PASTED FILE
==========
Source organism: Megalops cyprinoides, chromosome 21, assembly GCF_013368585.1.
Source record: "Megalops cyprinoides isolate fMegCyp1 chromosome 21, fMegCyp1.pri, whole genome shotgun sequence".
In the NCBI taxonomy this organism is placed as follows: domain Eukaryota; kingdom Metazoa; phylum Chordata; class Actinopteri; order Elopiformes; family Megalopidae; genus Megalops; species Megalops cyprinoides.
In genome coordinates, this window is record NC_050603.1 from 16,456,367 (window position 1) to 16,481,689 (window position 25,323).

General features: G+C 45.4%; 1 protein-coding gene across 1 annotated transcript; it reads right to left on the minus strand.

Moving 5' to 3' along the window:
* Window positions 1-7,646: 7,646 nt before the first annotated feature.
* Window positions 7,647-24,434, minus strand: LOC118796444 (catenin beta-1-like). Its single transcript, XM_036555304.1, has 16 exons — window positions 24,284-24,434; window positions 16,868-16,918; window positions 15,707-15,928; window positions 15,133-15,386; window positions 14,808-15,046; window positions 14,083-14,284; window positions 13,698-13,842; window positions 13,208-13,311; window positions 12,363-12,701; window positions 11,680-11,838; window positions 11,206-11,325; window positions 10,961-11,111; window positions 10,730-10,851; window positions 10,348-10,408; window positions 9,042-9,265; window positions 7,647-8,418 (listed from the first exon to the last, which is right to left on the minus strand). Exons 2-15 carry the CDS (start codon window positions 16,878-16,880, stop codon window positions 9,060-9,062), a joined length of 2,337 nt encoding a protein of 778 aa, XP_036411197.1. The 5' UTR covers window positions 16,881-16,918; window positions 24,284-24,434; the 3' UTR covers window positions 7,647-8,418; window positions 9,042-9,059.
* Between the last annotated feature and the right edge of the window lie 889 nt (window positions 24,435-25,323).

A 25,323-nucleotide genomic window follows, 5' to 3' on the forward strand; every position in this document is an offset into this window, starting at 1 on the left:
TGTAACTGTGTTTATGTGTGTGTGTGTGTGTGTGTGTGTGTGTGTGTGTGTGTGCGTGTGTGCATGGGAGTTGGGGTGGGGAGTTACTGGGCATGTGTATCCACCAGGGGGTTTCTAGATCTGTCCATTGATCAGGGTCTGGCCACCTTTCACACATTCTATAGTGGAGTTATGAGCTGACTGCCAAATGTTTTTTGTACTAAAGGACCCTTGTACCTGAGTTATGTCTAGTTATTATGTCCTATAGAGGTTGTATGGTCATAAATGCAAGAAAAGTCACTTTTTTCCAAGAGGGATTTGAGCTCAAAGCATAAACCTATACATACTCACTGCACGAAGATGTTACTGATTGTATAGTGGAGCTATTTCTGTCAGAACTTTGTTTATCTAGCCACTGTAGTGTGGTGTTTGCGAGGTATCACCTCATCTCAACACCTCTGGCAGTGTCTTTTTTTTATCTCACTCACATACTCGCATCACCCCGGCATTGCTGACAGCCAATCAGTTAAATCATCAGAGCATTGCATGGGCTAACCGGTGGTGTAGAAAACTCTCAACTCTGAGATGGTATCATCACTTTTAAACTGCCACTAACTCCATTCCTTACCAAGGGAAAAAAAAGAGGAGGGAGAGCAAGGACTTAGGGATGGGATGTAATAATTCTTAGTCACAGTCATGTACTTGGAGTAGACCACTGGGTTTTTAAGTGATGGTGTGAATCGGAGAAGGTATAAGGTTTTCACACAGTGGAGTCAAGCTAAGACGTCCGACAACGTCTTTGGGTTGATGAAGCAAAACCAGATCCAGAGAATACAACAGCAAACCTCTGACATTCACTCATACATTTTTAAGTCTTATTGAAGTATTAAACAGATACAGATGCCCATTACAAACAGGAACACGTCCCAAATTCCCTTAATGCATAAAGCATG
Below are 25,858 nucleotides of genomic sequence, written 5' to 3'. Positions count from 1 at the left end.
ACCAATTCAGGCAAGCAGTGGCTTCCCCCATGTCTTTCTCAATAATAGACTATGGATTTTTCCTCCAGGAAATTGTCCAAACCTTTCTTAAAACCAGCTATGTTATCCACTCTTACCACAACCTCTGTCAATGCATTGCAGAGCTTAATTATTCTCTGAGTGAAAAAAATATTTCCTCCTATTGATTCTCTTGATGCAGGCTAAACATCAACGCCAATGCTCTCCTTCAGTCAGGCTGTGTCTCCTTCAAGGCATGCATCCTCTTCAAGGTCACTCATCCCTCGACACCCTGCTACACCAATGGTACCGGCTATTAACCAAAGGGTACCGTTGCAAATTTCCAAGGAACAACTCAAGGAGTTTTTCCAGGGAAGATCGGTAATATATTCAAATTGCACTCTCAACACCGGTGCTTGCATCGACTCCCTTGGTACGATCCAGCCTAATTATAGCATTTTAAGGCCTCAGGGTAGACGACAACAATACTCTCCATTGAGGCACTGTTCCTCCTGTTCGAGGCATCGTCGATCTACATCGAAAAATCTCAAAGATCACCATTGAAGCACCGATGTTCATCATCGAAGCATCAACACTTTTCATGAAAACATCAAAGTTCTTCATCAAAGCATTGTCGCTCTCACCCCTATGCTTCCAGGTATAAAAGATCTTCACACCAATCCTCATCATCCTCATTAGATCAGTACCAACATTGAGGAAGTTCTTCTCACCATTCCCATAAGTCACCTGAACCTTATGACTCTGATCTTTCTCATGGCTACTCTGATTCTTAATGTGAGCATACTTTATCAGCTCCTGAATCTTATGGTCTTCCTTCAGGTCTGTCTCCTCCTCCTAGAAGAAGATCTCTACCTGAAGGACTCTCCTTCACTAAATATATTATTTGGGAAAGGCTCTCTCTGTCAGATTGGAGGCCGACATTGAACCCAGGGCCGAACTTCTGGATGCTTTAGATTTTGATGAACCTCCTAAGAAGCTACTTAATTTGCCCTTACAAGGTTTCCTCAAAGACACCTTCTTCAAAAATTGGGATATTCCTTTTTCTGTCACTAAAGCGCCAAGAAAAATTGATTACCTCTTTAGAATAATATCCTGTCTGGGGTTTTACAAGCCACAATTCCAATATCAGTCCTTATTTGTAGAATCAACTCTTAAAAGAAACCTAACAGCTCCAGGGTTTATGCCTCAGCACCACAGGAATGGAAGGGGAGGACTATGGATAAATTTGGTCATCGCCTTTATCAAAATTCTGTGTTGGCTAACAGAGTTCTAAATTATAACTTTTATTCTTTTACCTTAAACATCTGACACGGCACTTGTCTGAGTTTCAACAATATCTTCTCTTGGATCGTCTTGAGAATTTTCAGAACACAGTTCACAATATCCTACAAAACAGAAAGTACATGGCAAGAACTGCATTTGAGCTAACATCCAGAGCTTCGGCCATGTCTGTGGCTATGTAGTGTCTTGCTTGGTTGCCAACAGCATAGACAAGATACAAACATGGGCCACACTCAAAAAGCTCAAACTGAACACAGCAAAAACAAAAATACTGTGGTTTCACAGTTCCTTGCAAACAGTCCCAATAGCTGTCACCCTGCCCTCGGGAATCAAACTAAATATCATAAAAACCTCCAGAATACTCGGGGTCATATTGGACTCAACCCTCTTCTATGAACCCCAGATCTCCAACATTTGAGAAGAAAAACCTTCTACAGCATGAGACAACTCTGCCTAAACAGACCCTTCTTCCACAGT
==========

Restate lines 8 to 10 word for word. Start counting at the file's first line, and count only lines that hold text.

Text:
* Window positions 7,647-24,434, minus strand: LOC118796444 (catenin beta-1-like). Its single transcript, XM_036555304.1, has 16 exons — window positions 24,284-24,434; window positions 16,868-16,918; window positions 15,707-15,928; window positions 15,133-15,386; window positions 14,808-15,046; window positions 14,083-14,284; window positions 13,698-13,842; window positions 13,208-13,311; window positions 12,363-12,701; window positions 11,680-11,838; window positions 11,206-11,325; window positions 10,961-11,111; window positions 10,730-10,851; window positions 10,348-10,408; window positions 9,042-9,265; window positions 7,647-8,418 (listed from the first exon to the last, which is right to left on the minus strand). Exons 2-15 carry the CDS (start codon window positions 16,878-16,880, stop codon window positions 9,060-9,062), a joined length of 2,337 nt encoding a protein of 778 aa, XP_036411197.1. The 5' UTR covers window positions 16,881-16,918; window positions 24,284-24,434; the 3' UTR covers window positions 7,647-8,418; window positions 9,042-9,059.
* Between the last annotated feature and the right edge of the window lie 889 nt (window positions 24,435-25,323).

A 25,323-nucleotide genomic window follows, 5' to 3' on the forward strand; every position in this document is an offset into this window, starting at 1 on the left: